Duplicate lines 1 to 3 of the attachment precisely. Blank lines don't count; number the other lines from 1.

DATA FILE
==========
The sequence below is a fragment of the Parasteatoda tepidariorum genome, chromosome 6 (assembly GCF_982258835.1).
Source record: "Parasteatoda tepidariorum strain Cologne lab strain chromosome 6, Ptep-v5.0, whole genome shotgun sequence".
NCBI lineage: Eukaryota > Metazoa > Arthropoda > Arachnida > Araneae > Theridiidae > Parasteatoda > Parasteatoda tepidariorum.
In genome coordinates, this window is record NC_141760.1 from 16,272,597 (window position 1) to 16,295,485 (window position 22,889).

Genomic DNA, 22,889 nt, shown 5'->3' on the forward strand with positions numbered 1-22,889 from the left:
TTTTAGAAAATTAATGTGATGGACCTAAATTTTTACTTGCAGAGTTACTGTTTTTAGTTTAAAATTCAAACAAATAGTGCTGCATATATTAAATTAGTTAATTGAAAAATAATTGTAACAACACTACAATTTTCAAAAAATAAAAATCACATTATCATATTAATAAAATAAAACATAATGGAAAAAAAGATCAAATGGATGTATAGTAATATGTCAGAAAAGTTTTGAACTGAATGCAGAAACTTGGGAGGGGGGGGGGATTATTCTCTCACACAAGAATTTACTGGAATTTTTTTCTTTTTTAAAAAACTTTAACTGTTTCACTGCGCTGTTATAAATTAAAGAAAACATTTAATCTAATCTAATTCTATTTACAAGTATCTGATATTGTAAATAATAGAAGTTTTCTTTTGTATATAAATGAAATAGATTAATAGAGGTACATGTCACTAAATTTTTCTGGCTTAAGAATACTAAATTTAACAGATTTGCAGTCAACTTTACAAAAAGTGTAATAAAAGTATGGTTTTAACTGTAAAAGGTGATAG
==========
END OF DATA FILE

The sequence below is a fragment of the Parasteatoda tepidariorum genome, chromosome 6 (assembly GCF_982258835.1).
Source record: "Parasteatoda tepidariorum strain Cologne lab strain chromosome 6, Ptep-v5.0, whole genome shotgun sequence".
NCBI lineage: Eukaryota > Metazoa > Arthropoda > Arachnida > Araneae > Theridiidae > Parasteatoda > Parasteatoda tepidariorum.